Tuesday, February 11, 2014

"Kitty Hard-to-Please" and "Bob What-You-Please" (1787)

                From the Massachusetts Gazette.

        Messrs. Printers,

I want a man to my mind--If you insert the following description of the man I do not like, and any of your readers are free from the faults of which I complain, pray send him to me, for I long to be married.

                                                Kitty Hard-to-Please.

I DO not love a man that's tall--

A man that's little is worse than all.

I much abhor a man that's fat--

A man that's lean is worse than that.

A young man is a constant pest--

An old one would my room infest.

I do not like a man that's fair--

A man that's black I cannot bear.

A man of sense I could not rule,

And from my heart I hate a fool.

A sober man I will not take---

A drunken man my heart would break.

All these I do sincerely hate,

And yet I love the marriage state.

Northern Centinel and Lansinghborough Advertiser. July 23, 1787.

                For the Northern Centinel.

        Messrs. PRINTERS,

In compassion to the lady, who, under the signature of Kitty Hard-to-Please, has lately advertised the objects of her aversion in several public papers, and at the same time declares she longs to be married,---you are requested to insert the following in your next.

                                                BOB WHAT-YOU-PLEASE.

O KITTY, I'm the man for thee,

        I'm neither tall nor slender,

Not old, nor young--come meet with me,

        I'm ready to surrender.

Nor grossly fat, not ghostly spare,

        Nor sedulous, nor slack, miss;

Like puny boy I am not fair,

        Nor like an Indian black, miss.

Plain common sense I do not lack,

        And that's a lawful tender;

Yet I ne'er made an almanack,

        Nor saw the witch of Endor.

No sober smock-fac'd lump am I

        That deems the bottle treason;

I'll stick to Bachus till I die,

        But will not drown my reason.

A decent bowl inspires the soul,

        And makes us better spunk, miss;

But he's a brute, beyond dispute,

        Who grogs it till he's drunk, miss.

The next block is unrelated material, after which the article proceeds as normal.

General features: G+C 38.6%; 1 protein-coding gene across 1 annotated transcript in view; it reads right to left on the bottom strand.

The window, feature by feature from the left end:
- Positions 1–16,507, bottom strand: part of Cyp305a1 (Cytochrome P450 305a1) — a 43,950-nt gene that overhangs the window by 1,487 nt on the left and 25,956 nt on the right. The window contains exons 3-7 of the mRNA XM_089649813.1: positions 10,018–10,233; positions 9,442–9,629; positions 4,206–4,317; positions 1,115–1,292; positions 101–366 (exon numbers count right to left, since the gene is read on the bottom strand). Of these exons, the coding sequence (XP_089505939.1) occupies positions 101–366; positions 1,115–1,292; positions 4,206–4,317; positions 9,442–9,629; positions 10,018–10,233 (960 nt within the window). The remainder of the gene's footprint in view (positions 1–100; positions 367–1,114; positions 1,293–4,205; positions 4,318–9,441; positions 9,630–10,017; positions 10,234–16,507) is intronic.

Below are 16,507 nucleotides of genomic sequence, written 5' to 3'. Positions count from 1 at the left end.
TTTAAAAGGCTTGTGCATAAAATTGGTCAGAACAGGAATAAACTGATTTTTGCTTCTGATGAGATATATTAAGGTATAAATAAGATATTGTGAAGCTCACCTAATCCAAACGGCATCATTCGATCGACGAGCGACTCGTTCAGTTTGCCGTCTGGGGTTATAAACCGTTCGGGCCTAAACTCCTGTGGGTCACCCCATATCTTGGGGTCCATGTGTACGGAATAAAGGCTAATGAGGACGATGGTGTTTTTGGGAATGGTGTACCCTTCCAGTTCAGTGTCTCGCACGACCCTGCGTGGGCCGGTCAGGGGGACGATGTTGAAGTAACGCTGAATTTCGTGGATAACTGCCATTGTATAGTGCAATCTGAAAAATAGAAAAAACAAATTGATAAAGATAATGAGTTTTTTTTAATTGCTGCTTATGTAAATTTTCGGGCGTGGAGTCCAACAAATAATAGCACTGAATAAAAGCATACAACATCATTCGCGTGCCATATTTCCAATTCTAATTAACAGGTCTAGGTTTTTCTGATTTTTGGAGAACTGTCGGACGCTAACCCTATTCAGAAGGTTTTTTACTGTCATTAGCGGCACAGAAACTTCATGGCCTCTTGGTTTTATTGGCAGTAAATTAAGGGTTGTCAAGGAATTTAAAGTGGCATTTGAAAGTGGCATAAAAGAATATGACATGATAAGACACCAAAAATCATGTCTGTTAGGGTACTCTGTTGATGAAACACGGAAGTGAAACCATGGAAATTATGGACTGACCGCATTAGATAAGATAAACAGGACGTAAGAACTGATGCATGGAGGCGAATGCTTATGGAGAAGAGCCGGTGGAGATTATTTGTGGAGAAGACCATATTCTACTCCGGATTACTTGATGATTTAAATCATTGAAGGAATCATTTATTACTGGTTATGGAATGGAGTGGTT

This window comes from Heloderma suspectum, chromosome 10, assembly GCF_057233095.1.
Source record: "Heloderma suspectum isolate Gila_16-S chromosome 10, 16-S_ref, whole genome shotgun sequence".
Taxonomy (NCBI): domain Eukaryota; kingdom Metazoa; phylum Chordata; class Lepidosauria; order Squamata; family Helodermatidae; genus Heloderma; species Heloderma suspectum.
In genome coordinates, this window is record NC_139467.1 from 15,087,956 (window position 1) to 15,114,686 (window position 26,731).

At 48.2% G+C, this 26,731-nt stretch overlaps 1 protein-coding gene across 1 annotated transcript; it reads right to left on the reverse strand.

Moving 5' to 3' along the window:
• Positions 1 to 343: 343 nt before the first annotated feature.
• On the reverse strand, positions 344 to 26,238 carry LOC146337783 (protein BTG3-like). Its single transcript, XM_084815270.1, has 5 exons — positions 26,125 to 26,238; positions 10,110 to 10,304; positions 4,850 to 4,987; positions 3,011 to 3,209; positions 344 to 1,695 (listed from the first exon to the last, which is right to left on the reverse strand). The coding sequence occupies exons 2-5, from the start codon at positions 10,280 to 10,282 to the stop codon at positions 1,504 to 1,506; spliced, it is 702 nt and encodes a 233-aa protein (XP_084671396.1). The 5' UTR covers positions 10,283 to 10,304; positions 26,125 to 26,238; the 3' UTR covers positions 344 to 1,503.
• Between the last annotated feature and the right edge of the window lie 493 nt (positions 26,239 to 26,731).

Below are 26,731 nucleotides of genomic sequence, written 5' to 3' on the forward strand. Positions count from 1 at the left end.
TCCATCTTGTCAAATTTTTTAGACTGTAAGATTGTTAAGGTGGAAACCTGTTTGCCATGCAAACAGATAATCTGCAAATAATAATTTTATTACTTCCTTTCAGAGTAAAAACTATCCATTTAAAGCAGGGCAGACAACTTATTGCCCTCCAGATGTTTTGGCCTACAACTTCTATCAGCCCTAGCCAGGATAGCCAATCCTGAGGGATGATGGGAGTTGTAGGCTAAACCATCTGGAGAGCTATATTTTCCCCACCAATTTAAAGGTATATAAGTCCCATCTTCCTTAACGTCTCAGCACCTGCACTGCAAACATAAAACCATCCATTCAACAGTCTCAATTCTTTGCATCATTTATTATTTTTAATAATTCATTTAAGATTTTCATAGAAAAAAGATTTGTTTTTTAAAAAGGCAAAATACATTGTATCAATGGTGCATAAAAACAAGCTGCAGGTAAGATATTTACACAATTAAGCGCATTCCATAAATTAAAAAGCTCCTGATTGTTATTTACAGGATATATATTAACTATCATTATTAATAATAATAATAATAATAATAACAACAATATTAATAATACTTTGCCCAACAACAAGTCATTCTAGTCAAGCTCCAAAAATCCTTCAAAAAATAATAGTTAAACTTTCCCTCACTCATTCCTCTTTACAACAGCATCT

So, Kitty, if I please your mind,

        With you I'd like to winter.

And when you wish my place to find,

        Enquire of Mr. Printer.

        August 20, 1787.

Northern Centinel and Lansinghborough Advertiser. August 17, 1787.

One wonders if the Lansingburgh paper really was the first place of publication for the response. It seems at least possible, as one reprint shortly thereafter was credited "From the Northern Centinel." Vermont Gazette [Bennington, VT]. September 3, 1787: 4. Reprints by the next century would carry both poems together.

By the end of the eighteenth century, in the Atlantic coastal region, conventional wisdom obviously held the Indians to be "black," as illustrated in the silly American song, "Kitty Hard To Please." [...] [Bob] might have easily used the word "Negro" instead of "Indian," but in his mind there was no difference in color. (The image is all the more vividly instructive in that whites did not admire the pure white color of a "puny boy," for a man should have the ruddy complexion of healthy masculinity. Whiteness was idealized, but it was also gendered and thereby rendered seemingly irrational.) Kitty did not want to marry a person of color because it would be socially disadvantageous for her, not because she had a cultural bias against blackness as such. She made a conscious decision to do what she did—she was not simply reacting to cultural forces. Her personal act was socially motivated and structured.

Ingersoll, Thomas N. To Intermix with Our White Brothers: Indian Mixed Bloods in the United States from the Earliest Times to the Indian Removals. University of New Mexico Press, 2005. 32.

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